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Youth employment deteriorated in India: ILO report

GS Paper 3

Syllabus: Employment

 

Directions: Note down a few data points

Source: The Hindu

Context:

  • India experienced severe working-hour and employment losses in 2020 and 2021, and Indian youth employment deteriorated in 2021 compared to 2020, according to the Global Employment Trends for Youth 2022 report released by the International Labour Organization.
  • The recovery in youth employment is still lagging globally, the report says, confirming that COVID-19 has hurt young people more than any other age group.

 

Key Findings:

  • Role of Pandemic: Pandemic has worsened the numerous labour market challenges facing those aged between 15 and 24 years.
  • Young people are affected more than adults: Youngsters in this age group experienced a much higher percentage loss in employment than adults since early 2020.
    • The total global number of unemployed youth is estimated to reach 73 million in 2022, a slight improvement from 2021 (75 million), but still six million above the pre-pandemic level of 2019,” the report said.

On India

  • Surveys conducted by the Center for Monitoring the Indian Economy(CMIE): The youth employment participation rate declined by 0.9 percentage points over the first nine months of 2021 relative to its value in 2020, while it increased by 2 per cent points for adults over the same time period.
    • The situation is particularly severe for very young people aged 15-20 years,” the report said.
  • Quality education and training opportunities: Countries are required to create decent jobs, especially in green, blue and digital economies, and to set economies on the path towards greater sustainability, inclusiveness and resilience.
  • Unequal access to online education: School closures lasted 18 months and among the 24 crore school-going children, only 8% of such children in rural areas and 23% in urban areas had adequate access to online education.
    • Given the deeply unequal access to online resources in developing countries, children from socio-economically disadvantaged families, which are the large majority, had almost no access to education,” the report said.
  • Learning regression: It said school closures not only prevented new learning but also led to the phenomenon of “learning regression”, that is, children forgetting what they had learned earlier.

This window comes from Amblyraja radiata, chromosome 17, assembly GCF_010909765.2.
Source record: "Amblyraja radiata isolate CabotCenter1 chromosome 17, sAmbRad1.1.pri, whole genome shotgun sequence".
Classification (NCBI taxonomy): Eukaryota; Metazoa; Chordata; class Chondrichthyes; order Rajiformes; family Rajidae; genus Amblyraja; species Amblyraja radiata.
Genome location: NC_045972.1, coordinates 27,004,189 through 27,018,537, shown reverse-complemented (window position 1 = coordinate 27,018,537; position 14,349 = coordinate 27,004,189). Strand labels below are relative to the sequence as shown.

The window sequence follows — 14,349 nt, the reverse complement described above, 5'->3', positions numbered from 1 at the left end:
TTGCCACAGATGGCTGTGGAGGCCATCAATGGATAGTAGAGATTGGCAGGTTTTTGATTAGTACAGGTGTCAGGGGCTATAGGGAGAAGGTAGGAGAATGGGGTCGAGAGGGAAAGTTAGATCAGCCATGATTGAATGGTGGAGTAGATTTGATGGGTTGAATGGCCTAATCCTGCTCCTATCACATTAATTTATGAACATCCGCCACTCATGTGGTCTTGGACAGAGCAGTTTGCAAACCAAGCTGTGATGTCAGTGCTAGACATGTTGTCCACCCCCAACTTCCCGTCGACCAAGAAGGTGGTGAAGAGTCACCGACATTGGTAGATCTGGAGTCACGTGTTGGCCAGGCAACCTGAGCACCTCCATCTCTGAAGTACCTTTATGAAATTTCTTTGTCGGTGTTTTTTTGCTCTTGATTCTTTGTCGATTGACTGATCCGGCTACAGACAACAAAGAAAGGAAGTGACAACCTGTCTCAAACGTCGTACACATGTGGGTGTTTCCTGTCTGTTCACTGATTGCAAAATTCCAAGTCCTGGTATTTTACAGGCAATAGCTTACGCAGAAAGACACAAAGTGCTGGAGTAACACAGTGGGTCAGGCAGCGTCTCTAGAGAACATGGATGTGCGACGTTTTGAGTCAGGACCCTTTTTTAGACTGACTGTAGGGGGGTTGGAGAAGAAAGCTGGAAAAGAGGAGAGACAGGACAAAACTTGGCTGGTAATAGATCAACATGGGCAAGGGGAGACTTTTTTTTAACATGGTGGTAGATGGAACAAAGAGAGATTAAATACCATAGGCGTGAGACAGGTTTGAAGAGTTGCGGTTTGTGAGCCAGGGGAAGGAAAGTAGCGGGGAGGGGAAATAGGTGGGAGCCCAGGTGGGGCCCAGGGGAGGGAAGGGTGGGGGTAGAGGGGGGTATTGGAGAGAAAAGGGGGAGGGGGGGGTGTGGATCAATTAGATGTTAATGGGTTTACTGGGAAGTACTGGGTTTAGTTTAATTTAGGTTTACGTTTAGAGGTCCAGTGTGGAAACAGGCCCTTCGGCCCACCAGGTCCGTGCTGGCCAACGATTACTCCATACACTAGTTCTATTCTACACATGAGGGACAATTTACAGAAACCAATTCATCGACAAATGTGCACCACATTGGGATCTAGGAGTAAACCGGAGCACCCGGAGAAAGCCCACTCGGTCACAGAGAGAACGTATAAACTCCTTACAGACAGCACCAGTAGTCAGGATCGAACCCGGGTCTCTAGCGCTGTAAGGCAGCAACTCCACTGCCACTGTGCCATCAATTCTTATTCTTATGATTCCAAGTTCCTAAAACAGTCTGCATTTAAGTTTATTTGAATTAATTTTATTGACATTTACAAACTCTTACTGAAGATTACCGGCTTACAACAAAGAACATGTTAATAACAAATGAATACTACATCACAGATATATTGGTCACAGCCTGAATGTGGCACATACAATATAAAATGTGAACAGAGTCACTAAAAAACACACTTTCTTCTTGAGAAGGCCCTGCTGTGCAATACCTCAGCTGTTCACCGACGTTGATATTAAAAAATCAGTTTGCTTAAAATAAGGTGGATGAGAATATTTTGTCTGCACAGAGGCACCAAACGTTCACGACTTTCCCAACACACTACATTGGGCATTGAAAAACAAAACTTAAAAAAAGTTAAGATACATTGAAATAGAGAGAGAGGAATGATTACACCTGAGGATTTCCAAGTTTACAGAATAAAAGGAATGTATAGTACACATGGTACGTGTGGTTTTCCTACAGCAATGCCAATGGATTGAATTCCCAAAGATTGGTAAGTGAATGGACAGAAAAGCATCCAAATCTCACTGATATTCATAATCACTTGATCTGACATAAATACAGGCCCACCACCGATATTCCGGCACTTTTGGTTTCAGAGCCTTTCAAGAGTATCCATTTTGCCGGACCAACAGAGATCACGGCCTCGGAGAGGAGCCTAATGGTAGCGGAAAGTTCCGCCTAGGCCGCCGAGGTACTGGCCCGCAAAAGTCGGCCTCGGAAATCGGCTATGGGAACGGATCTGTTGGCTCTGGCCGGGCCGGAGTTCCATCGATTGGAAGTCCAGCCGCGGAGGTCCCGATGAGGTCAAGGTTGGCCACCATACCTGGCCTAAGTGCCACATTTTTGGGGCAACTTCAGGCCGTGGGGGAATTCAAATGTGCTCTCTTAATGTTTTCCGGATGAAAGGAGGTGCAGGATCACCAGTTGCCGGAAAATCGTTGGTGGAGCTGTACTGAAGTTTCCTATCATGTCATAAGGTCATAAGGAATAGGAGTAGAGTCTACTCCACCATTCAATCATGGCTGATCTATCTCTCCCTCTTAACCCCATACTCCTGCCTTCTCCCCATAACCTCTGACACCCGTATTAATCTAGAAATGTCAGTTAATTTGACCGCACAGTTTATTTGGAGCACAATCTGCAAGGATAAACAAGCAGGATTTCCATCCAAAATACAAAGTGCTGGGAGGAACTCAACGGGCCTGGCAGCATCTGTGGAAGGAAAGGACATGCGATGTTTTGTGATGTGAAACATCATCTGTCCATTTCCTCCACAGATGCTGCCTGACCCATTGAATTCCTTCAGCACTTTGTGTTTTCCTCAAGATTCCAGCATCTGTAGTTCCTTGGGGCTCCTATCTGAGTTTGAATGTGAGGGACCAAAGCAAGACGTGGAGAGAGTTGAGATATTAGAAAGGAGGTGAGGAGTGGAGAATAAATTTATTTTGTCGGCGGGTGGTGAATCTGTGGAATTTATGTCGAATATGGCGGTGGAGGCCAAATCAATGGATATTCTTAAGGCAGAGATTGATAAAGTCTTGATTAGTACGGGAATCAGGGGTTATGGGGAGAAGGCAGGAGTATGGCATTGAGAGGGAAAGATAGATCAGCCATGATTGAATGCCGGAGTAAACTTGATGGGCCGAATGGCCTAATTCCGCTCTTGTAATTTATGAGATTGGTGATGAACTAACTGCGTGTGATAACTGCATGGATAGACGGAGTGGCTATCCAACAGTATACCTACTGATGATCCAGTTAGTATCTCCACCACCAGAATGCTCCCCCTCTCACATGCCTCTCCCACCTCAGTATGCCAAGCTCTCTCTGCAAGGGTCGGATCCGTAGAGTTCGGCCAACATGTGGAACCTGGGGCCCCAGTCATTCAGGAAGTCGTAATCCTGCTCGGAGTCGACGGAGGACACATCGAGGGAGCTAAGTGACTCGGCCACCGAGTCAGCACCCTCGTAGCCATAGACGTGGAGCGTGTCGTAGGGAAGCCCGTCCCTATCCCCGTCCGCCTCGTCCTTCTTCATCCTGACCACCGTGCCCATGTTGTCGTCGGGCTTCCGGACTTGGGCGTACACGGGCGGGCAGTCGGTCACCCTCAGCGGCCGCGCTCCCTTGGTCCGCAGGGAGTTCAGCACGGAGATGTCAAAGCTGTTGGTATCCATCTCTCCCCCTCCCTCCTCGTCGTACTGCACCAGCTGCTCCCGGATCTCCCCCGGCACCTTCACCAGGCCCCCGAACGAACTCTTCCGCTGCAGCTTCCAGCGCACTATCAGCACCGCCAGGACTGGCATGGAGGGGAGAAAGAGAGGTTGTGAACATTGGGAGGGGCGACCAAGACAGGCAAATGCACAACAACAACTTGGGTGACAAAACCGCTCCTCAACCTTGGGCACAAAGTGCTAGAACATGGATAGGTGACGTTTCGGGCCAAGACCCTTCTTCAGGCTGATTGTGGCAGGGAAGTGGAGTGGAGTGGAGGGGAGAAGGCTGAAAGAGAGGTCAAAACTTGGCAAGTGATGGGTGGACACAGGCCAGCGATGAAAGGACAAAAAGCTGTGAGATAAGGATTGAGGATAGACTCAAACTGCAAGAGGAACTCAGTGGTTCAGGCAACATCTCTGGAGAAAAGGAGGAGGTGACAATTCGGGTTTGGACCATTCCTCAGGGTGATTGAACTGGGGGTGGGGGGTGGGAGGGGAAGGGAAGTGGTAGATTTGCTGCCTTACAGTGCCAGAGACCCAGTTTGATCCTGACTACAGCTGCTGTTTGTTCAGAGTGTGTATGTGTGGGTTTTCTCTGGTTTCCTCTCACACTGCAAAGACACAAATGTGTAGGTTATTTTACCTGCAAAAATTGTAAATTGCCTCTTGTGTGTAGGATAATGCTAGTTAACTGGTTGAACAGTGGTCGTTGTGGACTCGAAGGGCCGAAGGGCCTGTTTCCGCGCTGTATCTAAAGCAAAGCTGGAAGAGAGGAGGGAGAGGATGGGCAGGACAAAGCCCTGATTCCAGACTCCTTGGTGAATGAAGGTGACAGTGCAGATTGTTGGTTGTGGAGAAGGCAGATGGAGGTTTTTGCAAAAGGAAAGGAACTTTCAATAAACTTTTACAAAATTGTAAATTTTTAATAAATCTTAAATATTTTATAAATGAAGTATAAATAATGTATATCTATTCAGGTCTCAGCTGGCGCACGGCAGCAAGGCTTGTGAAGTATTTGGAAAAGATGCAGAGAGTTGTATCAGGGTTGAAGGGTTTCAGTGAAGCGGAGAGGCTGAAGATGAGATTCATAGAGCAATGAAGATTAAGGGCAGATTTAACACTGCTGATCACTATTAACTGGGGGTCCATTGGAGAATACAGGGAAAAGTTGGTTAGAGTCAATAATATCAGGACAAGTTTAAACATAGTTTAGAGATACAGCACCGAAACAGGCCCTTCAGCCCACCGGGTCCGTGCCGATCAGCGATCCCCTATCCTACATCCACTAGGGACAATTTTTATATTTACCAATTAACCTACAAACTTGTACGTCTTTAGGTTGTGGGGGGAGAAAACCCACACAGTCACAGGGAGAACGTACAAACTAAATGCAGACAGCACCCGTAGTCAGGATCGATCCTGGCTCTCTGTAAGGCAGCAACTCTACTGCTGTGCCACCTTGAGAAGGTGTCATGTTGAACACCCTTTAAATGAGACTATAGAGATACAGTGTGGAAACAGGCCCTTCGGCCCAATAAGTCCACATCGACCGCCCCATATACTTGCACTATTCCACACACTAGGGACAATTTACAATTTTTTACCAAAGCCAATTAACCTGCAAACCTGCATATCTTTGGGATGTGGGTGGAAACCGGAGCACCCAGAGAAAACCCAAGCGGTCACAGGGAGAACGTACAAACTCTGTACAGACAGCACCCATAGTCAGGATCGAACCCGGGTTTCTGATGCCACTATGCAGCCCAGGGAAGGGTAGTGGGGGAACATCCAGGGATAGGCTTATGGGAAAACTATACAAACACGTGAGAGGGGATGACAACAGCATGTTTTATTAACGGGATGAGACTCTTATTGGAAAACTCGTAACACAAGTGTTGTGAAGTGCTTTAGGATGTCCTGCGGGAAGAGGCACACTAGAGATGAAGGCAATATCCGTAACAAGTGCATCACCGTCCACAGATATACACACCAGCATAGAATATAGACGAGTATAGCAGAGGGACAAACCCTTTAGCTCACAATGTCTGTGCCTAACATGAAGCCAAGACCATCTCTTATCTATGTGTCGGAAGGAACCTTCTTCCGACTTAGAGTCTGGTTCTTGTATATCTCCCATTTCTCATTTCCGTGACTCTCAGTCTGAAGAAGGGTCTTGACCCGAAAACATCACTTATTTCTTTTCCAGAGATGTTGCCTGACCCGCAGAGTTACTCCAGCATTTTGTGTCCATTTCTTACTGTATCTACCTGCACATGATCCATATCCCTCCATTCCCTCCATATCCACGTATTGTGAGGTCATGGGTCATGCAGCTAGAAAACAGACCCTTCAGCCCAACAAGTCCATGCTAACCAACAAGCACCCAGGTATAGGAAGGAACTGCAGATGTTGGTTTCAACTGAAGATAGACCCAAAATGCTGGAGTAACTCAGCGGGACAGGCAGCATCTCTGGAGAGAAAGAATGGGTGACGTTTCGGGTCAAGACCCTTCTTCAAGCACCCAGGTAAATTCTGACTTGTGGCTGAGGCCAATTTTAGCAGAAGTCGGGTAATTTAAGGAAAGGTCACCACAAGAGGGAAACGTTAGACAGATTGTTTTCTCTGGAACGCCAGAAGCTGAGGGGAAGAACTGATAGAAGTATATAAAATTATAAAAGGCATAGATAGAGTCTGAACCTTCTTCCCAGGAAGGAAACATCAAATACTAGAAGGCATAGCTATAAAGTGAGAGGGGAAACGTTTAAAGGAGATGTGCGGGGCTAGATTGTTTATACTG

• In India, 92% of children on average lost at least one foundational ability in language and 82% lost at least one foundational ability in mathematics,” the report said citing studies.
  • Role of MGNREGA: The report appreciated the MGNREGA and said it has played an important role in providing paid employment, particularly for women, but also in carbon sequestration because of the Act’s focus on natural resources, such as land, water and trees, which provide adaptation benefits.
  • Low youth female market participation: It added that India has a very low youth female labour market participation and Indian young women experienced larger relative employment losses than young men in 2021 and 2022.
  • High youth employment losses: In general, the high youth employment losses in India drive up the global average employment losses.
    • Young Indian men account for 16% of young men in the global labour market, while the corresponding share for young Indian women is just 5%,” the report said.
  • Private school teachers less paid: The study found out that teachers in non-state schools are often paid significantly less than those in state schools.
    • Teachers in low-fee private schools in India, Kenya, Nigeria and Pakistan are paid between one-eighth and one-half of what their counterparts in the state sector receive,” it added.
  • Highly informal domestic work: It added that domestic work is a highly informal sector in India, wages are extremely low and young women and girls are vulnerable to abuse.
  • Abuse reports: Reports of abuse suffered by young domestic workers are common, including verbal and physical abuse, and sexual exploitation,” the report said.

 

About ILO:

  • Established as an agency for the League of Nations following World War I.
  • Established by the Treaty of Versailles in 1919.
  • It became the first specialised agency of the United Nations (UN) in the year 1946.
  • It got the Nobel Peace Prize in 1969.
  • It is the only tripartite U.N. agency. It brings together governments, employers and workers.
  • Headquarters: Geneva, Switzerland.

 

Reports by ILO:

 

Insta Links:

ILO

Mains Links:

Q. Incidence and intensity of poverty are most important in determining poverty based on income alone”. In this context analyze the latest United Nations Multi Poverty Index report. (UPSC 2020)

 

Prelims Links

Which of the following reports is/are published by ILO?

    1. World social protection report
    2. Global wage report
    3. Global Hunger Index
    4. World employment and social outlook

Select the correct answer using the codes given below:

a. 1, 2 and 4 only

b. 1, 2 and 3 only

c. 3 and 4 only

d. 1, 2, 3 and 4

Ans: A